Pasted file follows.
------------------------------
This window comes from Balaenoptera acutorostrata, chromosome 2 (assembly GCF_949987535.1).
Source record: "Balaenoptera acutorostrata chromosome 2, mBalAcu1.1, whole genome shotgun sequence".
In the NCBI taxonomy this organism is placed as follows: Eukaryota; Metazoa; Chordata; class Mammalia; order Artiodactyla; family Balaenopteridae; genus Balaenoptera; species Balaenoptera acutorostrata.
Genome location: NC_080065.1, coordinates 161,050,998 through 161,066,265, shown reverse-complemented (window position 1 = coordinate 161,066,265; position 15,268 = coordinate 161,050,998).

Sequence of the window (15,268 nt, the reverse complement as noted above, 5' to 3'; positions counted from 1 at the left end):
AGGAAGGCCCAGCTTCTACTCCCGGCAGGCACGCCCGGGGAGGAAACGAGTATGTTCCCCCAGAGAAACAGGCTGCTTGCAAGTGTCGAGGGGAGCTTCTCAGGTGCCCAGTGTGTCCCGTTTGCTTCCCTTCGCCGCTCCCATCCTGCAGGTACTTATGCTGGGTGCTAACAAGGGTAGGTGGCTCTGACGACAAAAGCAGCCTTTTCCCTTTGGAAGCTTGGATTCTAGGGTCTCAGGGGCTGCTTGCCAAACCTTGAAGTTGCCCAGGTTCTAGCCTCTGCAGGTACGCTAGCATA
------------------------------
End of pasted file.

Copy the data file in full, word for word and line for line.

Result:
This window comes from Balaenoptera acutorostrata, chromosome 2 (assembly GCF_949987535.1).
Source record: "Balaenoptera acutorostrata chromosome 2, mBalAcu1.1, whole genome shotgun sequence".
In the NCBI taxonomy this organism is placed as follows: Eukaryota; Metazoa; Chordata; class Mammalia; order Artiodactyla; family Balaenopteridae; genus Balaenoptera; species Balaenoptera acutorostrata.
Genome location: NC_080065.1, coordinates 161,050,998 through 161,066,265, shown reverse-complemented (window position 1 = coordinate 161,066,265; position 15,268 = coordinate 161,050,998).

Sequence of the window (15,268 nt, the reverse complement as noted above, 5' to 3'; positions counted from 1 at the left end):
AGGAAGGCCCAGCTTCTACTCCCGGCAGGCACGCCCGGGGAGGAAACGAGTATGTTCCCCCAGAGAAACAGGCTGCTTGCAAGTGTCGAGGGGAGCTTCTCAGGTGCCCAGTGTGTCCCGTTTGCTTCCCTTCGCCGCTCCCATCCTGCAGGTACTTATGCTGGGTGCTAACAAGGGTAGGTGGCTCTGACGACAAAAGCAGCCTTTTCCCTTTGGAAGCTTGGATTCTAGGGTCTCAGGGGCTGCTTGCCAAACCTTGAAGTTGCCCAGGTTCTAGCCTCTGCAGGTACGCTAGCATA